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Valedictorian equation doesn’t quite add up I...

Valedictorian equation doesn’t quite add up

I read with great interest your article about Burbank High School

graduate Richard Huh.

I strongly support Richard’s efforts to expose the inherent


unfairness in the unknown, but obviously flawed, process by which a

“chosen few” administrators in the Burbank Unified School District

pick the valedictorian. I spoke with Dr. Alexis Sheehy, the assistant

superintendent, at length after seeing that my daughter was not on


the “list of potential valedictorians.”

My daughter had a 4.75 GPA and was ranked fifth in the class

before adding to her transcript two college courses she took at Cal

State Los Angeles last summer. The district refuses to weigh those

classes like they do advanced-placement classes, even though they are

the same level as AP classes, and even though the colleges do give

weight to college classes taken during high school, whether the

district will admit that or not. Thus, her grade-point average and


rank were lowered, which, we believe, knocked her out of the running

for valedictorian.

Even the principal, Leslee De Roos, was not privy to the equation

used to come up with the list or the choice of valedictorian when I

asked her about it earlier in the year after seeing the changes in my

daughter’s transcript. How can students strive for something as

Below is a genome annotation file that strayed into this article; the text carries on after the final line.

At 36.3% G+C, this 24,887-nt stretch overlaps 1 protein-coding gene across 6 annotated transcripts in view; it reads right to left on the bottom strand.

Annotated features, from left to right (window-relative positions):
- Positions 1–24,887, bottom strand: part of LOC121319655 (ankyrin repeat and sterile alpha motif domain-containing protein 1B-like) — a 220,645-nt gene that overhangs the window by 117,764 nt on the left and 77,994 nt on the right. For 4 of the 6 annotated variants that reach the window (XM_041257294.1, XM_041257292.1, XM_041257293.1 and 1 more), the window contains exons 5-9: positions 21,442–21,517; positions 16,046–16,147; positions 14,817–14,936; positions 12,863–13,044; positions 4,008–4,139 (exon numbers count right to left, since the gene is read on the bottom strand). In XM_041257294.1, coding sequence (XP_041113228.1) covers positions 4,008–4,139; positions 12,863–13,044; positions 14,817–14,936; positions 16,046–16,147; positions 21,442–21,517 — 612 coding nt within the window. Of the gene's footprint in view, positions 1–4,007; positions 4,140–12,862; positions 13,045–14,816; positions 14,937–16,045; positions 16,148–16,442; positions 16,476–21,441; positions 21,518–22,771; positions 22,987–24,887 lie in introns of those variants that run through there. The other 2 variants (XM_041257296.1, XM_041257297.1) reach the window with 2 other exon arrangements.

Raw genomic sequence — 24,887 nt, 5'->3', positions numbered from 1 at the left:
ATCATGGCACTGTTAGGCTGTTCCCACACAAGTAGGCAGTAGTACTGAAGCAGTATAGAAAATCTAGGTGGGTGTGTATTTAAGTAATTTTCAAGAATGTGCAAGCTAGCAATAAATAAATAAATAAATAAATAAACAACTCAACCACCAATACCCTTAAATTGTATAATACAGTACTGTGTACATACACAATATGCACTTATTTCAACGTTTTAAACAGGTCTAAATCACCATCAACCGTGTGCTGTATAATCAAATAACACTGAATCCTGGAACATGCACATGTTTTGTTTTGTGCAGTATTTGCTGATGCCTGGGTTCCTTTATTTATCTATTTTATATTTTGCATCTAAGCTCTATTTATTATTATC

important as valedictorian (and believe me, it is very important to

this particular group of students) if they don’t even know what to do


to qualify? For Ms. Quayle to say the process is fair is

disingenuous. Her defensive attitude is typical of most of the

administration and office personnel at Burbank High School, with the

exception of a very few people, like former principal Leslee De Roos

for one.

My daughter, like Richard, received the Regent’s and Chancellor’s

Scholarship from UC Berkeley -- their highest merit award -- and will

enter college with Richard in August. I have absolutely no doubt that

they will both go on to be great successes. But please continue to

try to help shed some light on and expose the cabal at Burbank who

perform their arcane formulations in secret, refuse to discuss what

the valedictorian criteria are, and arbitrarily limit their list of

“potentials” to 10 students, leaving other, fully qualified students

dissatisfied, dejected, disappointed and confused.

Leslie H. Strunk


After they approved it, they didn’t approve it

After the good citizens of Burbank approved a 2% increase in the

transient-parking tax, City Council -- in all of its wisdom -- did

not approve it. Didn’t they put it on the ballot? What kind of logic

was that?

An easy $300,000 was denied to the city’s general fund by a

diffident City Council. These opportunities didn’t come by too often.

I think the Republican problem of being implacable against new

state taxes at the state level is contagious. It’s spread to the city

of Burbank in regard to the parking tax increase. Any tax can be

temporary. Let’s have some foresight and use what tools we have


When the council changes its mind and enacts at least a temporary

parking tax, why don’t they contact the Republicans in the state

legislature and show them the efficacy of that move?

Wesley Greene